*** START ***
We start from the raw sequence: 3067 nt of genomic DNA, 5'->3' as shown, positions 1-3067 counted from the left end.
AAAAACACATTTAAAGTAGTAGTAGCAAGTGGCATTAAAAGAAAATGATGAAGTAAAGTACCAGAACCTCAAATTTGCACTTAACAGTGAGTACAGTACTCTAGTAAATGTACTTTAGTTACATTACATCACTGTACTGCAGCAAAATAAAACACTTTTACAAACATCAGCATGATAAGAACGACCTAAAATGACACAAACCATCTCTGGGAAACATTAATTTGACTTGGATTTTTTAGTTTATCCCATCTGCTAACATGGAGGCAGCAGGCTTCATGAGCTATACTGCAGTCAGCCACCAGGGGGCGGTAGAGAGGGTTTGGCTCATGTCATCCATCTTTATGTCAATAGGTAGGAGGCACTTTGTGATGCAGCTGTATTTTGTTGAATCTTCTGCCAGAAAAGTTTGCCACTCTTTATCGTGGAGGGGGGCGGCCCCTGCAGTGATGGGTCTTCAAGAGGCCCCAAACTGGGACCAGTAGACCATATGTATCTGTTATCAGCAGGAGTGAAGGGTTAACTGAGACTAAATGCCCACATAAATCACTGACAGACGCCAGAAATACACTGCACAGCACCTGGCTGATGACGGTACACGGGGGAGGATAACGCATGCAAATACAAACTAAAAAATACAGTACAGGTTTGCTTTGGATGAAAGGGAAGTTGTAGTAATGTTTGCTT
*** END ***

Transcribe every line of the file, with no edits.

We start from the raw sequence: 3067 nt of genomic DNA, 5'->3' as shown, positions 1-3067 counted from the left end.
AAAAACACATTTAAAGTAGTAGTAGCAAGTGGCATTAAAAGAAAATGATGAAGTAAAGTACCAGAACCTCAAATTTGCACTTAACAGTGAGTACAGTACTCTAGTAAATGTACTTTAGTTACATTACATCACTGTACTGCAGCAAAATAAAACACTTTTACAAACATCAGCATGATAAGAACGACCTAAAATGACACAAACCATCTCTGGGAAACATTAATTTGACTTGGATTTTTTAGTTTATCCCATCTGCTAACATGGAGGCAGCAGGCTTCATGAGCTATACTGCAGTCAGCCACCAGGGGGCGGTAGAGAGGGTTTGGCTCATGTCATCCATCTTTATGTCAATAGGTAGGAGGCACTTTGTGATGCAGCTGTATTTTGTTGAATCTTCTGCCAGAAAAGTTTGCCACTCTTTATCGTGGAGGGGGGCGGCCCCTGCAGTGATGGGTCTTCAAGAGGCCCCAAACTGGGACCAGTAGACCATATGTATCTGTTATCAGCAGGAGTGAAGGGTTAACTGAGACTAAATGCCCACATAAATCACTGACAGACGCCAGAAATACACTGCACAGCACCTGGCTGATGACGGTACACGGGGGAGGATAACGCATGCAAATACAAACTAAAAAATACAGTACAGGTTTGCTTTGGATGAAAGGGAAGTTGTAGTAATGTTTGCTT